After the third time I saw Nick Bilton's weekend column fly across my tweet stream in a matter of 20 minutes, I clicked with much excitement. I've always enjoyed Nick's work, and think he's near the top of mainstream big-media writers focused on startups. By about the third paragraph, I was confused and literally scrolled up to check the byline. To me, the piece felt one-sided, starkly anti-startup and designed to maximize pageviews. My takeaway was to let it soak in a bit. But given i'm writing this post 24 hours later, I suppose it's fair to say I couldn't swallow the bitter pill. C'mon Nick, you're waaay better than that! Let me explain.
Firstly, on the topic of bubbles I'll defer to the consistently brilliant Chris Dixon whose weekend post noted the fundamentals of most of the big valuations are more sane than the late 90s. I've not lived on that side of the table, so I'll leave the nuance to those who have, but I don't think anyone would call this market anything short of frothy. From my point of view, I think Naval from AngelList nailed it in a tweet yesterday: "Current sweet spot in the venture business - being able to write a $1M+ check, and price and lead a late Seed / early A." So those with more investment cycles than me can continue to debate the bubble question, but here's my take: money is flowing quickly, and if you've got a great idea now is the time to push hard for user traction, which will lead to the funding discussion. Build a winning company, and the money will come. Start something that's a pile of dog s*%t, and your shoe will always smell.
Bottom line, Bilton's characterization of a vapor-loving VC community that actively dissuades startups from booking revenue was over the top. And lining up a bunch of quotes supporting a thesis doesn't necessarily make that thesis true. Sure, do professional money managers want to maximize returns? Of course. But it's become increasingly more difficult to be a vampire in the VC business. Companies are cheaper to build and operate, and entrepreneurs have more choice in who they align with than ever before. These shifting roles are good and bad for both entrepreneurs and investors but I think it's the new normal. I have little doubt that guys like Shervin Pishevar will win at this game, and that guys like Mike Arrington and MG Siegler will continue to provide a well-written, inside-the-beast account of VC life.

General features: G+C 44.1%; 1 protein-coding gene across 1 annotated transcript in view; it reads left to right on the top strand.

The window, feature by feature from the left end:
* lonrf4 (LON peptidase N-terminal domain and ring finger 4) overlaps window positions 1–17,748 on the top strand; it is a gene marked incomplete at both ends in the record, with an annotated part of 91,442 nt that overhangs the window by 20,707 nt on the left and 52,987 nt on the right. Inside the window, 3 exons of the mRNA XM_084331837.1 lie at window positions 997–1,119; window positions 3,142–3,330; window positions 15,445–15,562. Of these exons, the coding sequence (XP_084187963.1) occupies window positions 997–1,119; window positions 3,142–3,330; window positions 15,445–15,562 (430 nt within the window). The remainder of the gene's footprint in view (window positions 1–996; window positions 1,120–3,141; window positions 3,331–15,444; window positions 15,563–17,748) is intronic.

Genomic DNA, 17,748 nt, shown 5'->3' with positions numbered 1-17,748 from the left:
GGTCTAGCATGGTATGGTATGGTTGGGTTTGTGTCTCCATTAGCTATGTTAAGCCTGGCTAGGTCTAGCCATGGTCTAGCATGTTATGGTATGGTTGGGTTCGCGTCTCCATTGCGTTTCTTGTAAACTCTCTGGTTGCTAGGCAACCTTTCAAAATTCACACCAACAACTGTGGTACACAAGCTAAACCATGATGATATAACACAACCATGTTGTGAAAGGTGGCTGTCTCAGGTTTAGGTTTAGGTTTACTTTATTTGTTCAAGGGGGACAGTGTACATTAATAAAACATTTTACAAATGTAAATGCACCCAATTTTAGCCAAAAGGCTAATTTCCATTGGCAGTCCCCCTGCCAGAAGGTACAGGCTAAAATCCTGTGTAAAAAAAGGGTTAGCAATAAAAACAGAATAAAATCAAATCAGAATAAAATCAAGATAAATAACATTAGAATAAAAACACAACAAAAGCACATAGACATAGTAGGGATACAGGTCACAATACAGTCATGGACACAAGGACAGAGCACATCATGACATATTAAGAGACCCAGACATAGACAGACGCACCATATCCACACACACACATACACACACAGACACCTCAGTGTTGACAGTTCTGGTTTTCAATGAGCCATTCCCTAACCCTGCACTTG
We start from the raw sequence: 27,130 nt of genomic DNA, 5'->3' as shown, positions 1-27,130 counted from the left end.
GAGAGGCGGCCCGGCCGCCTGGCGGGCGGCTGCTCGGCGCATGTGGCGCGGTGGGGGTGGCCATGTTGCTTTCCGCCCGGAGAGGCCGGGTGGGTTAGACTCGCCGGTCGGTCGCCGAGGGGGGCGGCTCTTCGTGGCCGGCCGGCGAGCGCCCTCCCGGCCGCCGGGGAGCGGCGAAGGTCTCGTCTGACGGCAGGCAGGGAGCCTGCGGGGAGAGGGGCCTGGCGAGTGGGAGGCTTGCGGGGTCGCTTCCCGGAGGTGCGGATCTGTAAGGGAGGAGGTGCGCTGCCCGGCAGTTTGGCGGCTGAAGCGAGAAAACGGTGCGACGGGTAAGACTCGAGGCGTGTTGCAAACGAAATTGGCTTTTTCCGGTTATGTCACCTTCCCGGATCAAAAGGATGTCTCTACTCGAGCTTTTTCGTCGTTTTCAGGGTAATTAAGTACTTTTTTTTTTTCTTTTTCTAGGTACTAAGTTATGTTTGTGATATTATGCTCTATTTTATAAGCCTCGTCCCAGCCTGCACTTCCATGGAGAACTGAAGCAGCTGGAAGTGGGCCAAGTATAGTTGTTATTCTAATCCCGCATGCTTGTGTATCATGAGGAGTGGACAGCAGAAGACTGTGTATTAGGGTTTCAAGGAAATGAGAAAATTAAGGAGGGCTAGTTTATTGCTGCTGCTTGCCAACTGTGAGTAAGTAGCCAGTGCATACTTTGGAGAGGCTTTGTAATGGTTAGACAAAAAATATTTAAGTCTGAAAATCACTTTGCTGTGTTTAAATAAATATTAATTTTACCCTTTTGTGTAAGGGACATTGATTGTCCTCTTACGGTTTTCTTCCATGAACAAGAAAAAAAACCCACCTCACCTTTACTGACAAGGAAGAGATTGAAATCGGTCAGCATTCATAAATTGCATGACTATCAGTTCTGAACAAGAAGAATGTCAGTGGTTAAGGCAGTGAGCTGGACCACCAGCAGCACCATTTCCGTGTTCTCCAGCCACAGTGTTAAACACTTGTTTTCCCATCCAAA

And so on to Instagram. I wish writers would stop using them as a case-in-point for a bubble — they have almost nothing to do with it. There are very few CEOs who are equal parts brilliant product visionary, competitively obsessed and still in direct control of their monstrosity of a company; Mark Zuckerberg is the apex predator example. How many CEOs would make a $1B acquisition in the middle of an IPO quiet period because he felt it was critical to the defense — and continued success — of his platform? Answer: No one else we know. It's this type of aggressive management style that will make Facebook a highly successful company — private or public.
So let's call Instagram what it was: the clear winner in a massively social app space (mobile photo sharing) that generates the *exact* type of content that Facebook has grown into a hub for sharing. Do you think it's a coincidence that demographics paralleling a use case like "grandmas-seeing-pictures-of-their-kids-and-grandkids" are exploding at Facebook? Of course not! Picture sharing drives Facebook's existence, and Zuck saw Instagram as a direct threat based on their organic growth — and as a force multiplier for another social network like Twitter to catch Facebook. And seriously, what's 1% of your post-IPO valuation to hedge that bet? Answer: a rounding error.
And while we're patting backs, let's not miss Instagram CEO Kevin Systrom. If you follow all the bouncing balls, this dude made a series of epic calls in a short period of time that propelled them straight into the Facebook acquisition at warp speed. Let's take a quick look at his five strokes of genius:
- Win the photo sharing app war. Done, and it didn't take $41M or have some sharing gimmick. It's just a great app based on something humans love to do.
- Add an Android version to the product mix at an absolutely brilliant inflection point. Guess what? Traction wins, and adding 20% to your customer base in a week seals deals.
- Close a $50M round a week before being acquired. It's like playing chicken, except he had all the bases covered plus super-powers! I can't imagine closing a round and negotiating with two potential suitors in parallel. Seriously, wow.
- Entertain talks with Twitter as a way to set your market price. Very few of us will ever know how close Twitter came to winning the prize, but they sure set the number for Zuck to obliterate. If the reports are true, it was a 2x premium made up mostly of Facebook stock — that's called compound value people!
- Pull the Facebook trigger when the moment was optimal. Best price, perfect timing, huge audience multiplier.
So at the end of the day, my takeaway on the Instagram deal is build something people love. And if you're a founder, be prepared to make some serious high-wire decisions under maximum pressure. Maybe you'll have an early monetization strategy — like the guys at Dropbox, who could exit for similar money — or maybe you spend a lot of investment dollars on user traction. You can even look at Pintrest as an almost-perfect in-between case — one with hyper growth and a clear e-commerce monetization strategy — even if they aren't driving any revenue. And let me be ultra-clear: there are VERY few scenarios when you can build a company to tens of millions of users without a monetization strategy. Your business probably isn't one of those — any more than my Parental Consent as a Service startup is. But just because one team did doesn't mean we need to break out the Chicken Little rhetoric.